Bonnie Evans, “Correlates of Intrinsic Extinction Risks of Lemur Species,” for Biology 4391 with professor Brent Sewall
Please join us next Tuesday, May 3 at 4PM in the Paley Library Lecture Hall to hear more from all of this year’s winners and celebrate the accomplishments of all of the 2010-2011 applicants. The Library Prize for Undergraduate Research on Sustainability and the Environment is made possible by Gale, part of Cengage Learning.
We would like to thank John H. Livingstone, Jr., SBM ’49 for his generous support of the Library Prize for Undergraduate Research.
I am delighted to welcome Margery Sly to Temple University Libraries, where she will take on the newly created position of Director of Special Collections beginning today, December 20. Reporting to me, Margery will lead the merger of the collections and staff within our current Urban Archives and Special Collections operating units, and then lead the ongoing operations of this unified Special Collections division.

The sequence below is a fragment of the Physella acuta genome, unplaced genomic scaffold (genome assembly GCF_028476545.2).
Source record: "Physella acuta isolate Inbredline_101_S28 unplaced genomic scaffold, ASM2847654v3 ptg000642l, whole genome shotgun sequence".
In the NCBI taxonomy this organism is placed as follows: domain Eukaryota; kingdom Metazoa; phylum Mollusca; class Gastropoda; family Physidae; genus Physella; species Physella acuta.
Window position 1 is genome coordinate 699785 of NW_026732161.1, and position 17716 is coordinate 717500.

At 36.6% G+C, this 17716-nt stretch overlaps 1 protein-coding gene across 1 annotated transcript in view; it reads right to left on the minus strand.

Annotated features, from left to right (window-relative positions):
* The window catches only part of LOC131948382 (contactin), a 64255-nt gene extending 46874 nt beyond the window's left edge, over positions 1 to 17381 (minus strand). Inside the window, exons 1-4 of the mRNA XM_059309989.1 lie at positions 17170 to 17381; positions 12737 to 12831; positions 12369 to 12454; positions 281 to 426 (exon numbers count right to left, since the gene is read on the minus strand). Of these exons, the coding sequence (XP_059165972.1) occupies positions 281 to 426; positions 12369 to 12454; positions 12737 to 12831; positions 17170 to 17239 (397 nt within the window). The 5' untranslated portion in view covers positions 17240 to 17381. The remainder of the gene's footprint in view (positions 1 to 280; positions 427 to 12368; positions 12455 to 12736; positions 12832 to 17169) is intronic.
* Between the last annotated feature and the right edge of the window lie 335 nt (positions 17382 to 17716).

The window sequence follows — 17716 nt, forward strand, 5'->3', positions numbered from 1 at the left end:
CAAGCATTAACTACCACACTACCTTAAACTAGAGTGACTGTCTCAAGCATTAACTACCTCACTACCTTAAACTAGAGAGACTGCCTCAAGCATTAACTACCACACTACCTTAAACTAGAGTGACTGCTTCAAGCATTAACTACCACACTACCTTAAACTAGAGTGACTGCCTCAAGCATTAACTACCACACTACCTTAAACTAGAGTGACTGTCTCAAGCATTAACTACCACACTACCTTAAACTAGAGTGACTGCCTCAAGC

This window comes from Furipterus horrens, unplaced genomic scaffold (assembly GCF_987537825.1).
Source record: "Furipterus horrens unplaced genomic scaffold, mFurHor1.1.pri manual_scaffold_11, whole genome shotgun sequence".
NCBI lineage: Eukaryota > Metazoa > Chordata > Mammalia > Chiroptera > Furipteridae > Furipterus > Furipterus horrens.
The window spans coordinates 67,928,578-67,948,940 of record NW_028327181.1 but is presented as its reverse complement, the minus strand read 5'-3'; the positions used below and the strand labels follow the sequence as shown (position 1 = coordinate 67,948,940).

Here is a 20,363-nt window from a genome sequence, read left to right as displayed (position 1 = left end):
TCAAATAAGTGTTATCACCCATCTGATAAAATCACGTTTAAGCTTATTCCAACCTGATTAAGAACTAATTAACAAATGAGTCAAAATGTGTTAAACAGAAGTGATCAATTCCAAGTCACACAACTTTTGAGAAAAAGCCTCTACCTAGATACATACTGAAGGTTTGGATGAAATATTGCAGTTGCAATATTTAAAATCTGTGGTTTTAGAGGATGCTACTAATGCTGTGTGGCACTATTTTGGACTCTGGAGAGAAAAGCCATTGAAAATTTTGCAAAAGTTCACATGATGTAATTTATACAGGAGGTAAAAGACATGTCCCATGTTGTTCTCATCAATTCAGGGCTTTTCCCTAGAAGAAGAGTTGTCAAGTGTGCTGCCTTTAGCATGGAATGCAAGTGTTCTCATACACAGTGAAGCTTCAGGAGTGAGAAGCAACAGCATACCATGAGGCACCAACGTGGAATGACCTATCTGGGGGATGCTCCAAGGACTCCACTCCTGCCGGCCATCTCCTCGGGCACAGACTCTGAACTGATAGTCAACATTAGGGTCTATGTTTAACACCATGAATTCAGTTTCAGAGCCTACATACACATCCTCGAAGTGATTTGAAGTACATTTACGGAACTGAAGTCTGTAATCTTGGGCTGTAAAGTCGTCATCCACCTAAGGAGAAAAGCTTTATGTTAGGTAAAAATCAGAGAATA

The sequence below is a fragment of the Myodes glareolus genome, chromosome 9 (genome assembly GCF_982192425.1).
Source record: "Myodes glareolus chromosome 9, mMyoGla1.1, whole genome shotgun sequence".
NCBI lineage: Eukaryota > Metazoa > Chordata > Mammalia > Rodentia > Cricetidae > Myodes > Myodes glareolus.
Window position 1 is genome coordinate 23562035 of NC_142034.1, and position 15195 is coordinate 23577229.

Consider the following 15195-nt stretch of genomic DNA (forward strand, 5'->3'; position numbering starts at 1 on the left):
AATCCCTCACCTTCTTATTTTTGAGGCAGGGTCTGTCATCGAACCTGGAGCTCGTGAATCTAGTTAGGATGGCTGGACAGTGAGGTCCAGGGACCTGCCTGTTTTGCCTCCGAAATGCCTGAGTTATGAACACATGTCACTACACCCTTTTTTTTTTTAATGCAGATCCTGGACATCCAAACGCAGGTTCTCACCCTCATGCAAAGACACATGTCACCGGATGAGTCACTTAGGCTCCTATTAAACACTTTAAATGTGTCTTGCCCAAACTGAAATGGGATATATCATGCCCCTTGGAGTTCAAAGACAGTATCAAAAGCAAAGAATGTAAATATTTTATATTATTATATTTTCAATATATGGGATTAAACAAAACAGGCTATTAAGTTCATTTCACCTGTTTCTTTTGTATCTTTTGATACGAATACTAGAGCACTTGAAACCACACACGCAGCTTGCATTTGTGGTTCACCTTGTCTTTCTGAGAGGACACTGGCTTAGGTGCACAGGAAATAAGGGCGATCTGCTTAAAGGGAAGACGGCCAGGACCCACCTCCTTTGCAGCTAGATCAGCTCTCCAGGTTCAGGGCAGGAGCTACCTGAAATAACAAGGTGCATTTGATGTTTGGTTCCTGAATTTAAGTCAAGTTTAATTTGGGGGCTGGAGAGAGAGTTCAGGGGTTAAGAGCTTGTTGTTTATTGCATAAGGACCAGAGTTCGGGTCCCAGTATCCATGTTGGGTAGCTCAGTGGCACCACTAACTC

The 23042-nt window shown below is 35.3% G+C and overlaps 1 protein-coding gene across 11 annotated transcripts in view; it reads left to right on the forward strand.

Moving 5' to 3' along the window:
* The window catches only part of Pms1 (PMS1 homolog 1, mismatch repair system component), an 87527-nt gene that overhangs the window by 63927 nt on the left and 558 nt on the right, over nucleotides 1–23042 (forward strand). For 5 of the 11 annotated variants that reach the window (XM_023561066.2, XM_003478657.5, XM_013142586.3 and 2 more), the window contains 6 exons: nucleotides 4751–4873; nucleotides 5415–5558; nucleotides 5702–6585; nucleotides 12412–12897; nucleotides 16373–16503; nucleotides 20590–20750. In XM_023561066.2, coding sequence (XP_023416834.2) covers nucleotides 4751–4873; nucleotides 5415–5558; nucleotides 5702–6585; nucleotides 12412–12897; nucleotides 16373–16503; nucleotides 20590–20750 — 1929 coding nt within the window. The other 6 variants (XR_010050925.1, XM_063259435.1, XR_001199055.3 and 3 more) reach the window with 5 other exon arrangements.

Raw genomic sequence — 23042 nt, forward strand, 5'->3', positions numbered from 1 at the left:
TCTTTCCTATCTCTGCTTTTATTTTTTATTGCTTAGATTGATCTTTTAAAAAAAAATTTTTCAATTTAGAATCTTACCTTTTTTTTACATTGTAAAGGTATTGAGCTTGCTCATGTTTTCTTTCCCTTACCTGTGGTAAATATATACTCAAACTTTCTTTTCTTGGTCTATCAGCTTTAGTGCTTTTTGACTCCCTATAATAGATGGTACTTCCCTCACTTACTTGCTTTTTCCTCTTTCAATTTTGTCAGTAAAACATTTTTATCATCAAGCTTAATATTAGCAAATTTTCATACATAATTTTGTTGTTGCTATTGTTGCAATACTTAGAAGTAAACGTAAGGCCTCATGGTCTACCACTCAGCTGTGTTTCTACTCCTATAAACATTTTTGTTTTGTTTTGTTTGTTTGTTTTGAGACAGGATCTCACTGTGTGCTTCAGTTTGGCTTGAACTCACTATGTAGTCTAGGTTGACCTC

Margery comes to us from the Presbyterian Historical Society (PHS), where she served as the Deputy Executive Director for the past seven years. Prior to that, she held several other administrative and archival positions at the PHS and Smith College in Northampton, MA. Margery received her MA in American History and MS in Library Science at Case Western Reserve. She received a BA in German literature and history from Dickinson College.
Please join me in welcoming Margery to Temple University Libraries.